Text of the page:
Remember the story I told you about my friend, Al (Webster Lake, MA), and how he saved the young male eagle after it fell out of the nest? Well, I just had to tell you that the chick worked his way back to the nest and was able to return to the nest by taking short flights with his eagle parent, George, protecting him along the way.
Since then his eaglet chicks...both chicks, who are named Betsy and Ross...have fledged successfully, with George and Martha giving them lessons. Soon they will learn to hunt on their own by watching their parents fish from the lake. That nest is deemed "successful."
Because of the time and attention I've been devoting to the Pres, I really have not given the Eagles the attention I normally do. When I found myself in a real slump last weekend, I thought if I walked in, they would perk me up. After all, seeing or hearing them always does.
Once in and after observing no activity nor hearing a sound, I decided to walk over closer to the nesting tree. Using the zoom lens I saw no signs of fresh bird poop on the briers or Virginia Creeper at the base of the nest. I got closer and closer until I was directly under the nest. Then I spotted these, some of which to me looked like the remains of a bird.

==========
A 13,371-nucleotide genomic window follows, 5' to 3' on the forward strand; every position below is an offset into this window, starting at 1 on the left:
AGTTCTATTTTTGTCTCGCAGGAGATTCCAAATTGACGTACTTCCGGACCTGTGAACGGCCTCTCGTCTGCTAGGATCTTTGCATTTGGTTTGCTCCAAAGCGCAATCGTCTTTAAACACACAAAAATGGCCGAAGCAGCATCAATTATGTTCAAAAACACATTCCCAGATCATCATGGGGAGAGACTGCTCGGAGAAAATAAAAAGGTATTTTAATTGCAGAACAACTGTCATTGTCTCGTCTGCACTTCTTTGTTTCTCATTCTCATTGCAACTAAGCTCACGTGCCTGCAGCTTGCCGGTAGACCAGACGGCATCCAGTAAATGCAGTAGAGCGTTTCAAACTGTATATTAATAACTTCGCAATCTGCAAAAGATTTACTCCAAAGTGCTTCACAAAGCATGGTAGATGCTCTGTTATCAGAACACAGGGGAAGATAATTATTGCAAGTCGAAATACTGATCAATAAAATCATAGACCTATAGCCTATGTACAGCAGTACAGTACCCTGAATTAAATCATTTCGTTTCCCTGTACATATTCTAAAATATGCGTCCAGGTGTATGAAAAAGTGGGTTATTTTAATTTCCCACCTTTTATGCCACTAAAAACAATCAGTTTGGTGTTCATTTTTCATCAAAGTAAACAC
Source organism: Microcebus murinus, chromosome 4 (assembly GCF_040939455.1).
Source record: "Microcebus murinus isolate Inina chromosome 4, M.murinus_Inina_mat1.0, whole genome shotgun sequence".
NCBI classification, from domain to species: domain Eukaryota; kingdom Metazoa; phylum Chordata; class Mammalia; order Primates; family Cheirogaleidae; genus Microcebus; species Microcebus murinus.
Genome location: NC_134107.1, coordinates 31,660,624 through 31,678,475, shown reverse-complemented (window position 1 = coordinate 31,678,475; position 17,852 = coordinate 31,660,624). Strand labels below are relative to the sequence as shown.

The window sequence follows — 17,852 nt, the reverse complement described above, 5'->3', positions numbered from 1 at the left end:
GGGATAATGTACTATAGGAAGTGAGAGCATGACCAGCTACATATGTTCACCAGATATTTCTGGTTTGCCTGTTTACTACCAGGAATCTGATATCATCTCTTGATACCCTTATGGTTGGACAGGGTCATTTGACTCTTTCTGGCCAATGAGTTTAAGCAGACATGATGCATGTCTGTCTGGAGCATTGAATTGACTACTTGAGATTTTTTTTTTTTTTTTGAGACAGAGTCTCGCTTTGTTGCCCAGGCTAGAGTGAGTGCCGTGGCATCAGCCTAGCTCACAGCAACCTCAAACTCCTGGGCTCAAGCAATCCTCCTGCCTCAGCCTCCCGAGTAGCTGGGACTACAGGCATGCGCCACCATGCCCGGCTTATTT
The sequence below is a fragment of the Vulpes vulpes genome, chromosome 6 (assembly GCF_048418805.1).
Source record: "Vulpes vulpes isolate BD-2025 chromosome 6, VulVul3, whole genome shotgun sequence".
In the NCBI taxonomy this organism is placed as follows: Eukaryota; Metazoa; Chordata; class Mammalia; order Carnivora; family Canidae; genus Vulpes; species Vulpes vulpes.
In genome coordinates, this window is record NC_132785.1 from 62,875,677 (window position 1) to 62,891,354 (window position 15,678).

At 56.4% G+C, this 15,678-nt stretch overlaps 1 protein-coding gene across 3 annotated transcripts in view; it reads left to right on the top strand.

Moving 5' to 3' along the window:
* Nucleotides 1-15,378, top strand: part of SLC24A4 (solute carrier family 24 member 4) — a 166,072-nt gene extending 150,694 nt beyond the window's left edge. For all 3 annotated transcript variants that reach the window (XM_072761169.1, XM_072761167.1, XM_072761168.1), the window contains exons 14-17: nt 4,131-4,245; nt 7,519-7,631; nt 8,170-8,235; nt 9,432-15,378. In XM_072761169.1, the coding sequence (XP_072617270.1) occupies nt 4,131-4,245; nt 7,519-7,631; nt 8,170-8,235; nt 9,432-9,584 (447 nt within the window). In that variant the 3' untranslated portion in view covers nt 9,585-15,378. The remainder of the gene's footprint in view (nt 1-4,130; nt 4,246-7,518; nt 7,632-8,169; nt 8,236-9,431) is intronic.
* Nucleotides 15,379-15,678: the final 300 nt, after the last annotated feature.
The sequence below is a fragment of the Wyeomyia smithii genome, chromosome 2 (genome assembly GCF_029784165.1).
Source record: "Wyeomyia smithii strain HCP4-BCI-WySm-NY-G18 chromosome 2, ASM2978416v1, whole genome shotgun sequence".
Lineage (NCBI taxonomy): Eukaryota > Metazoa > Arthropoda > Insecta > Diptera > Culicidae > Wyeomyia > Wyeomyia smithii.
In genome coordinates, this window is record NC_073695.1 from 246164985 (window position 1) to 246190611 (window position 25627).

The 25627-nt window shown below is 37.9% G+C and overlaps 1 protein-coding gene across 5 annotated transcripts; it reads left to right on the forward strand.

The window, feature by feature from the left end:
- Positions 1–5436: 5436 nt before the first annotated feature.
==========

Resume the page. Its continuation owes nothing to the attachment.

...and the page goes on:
Digging through the pine straw, more "parts" were uncovered as my mind wandered. Perhaps it had fallen out of the nest, died and was picked clean by beetles. The adults would not hang around with no young one to care for. Taking it all in, my eyes became teary and it was then that I headed home.
Sending an email off to the folks at DEEP and of course, my friend Al in MA including the photos along with other facts like no recent sounds, no sightings, no fresh sprigs of pine at the nest, etc. was my only recourse. Yet, it was an email written with a sad, heavy heart.
Not long after I sent it, my friend Al asked permission to share the pix with his contact at MA DEP, which I gave. Within a few hours, an expert at MA DEP sent me back an email. What I took pix of were not Eagle remains. They were of Eagle leftovers!
Identifying each and every feather and bone, the man's knowledge was unbelieveable, telling me that my Eagles had feasted on Canadian Goose, Mallard Duck and possibly a Brown Bullhead along with other fish.
So here, I am still searching for the chick I heard and saw on the rim of the nest on June 21st. My opportunities to go in and observe have been limited so I not only missed the branching phase but also the actual fledging. So now I keep my eyes on the sky hoping to see it fly with it's parents. This past Saturday, I heard it in the woods so I'm sure it is well on it's way to hunting for itself. So, no I have not seen this year's immature soaring...
These are the two immatures born in 2013 soaring over the treeline and the yard in August of 2013.
Sharing with you and those at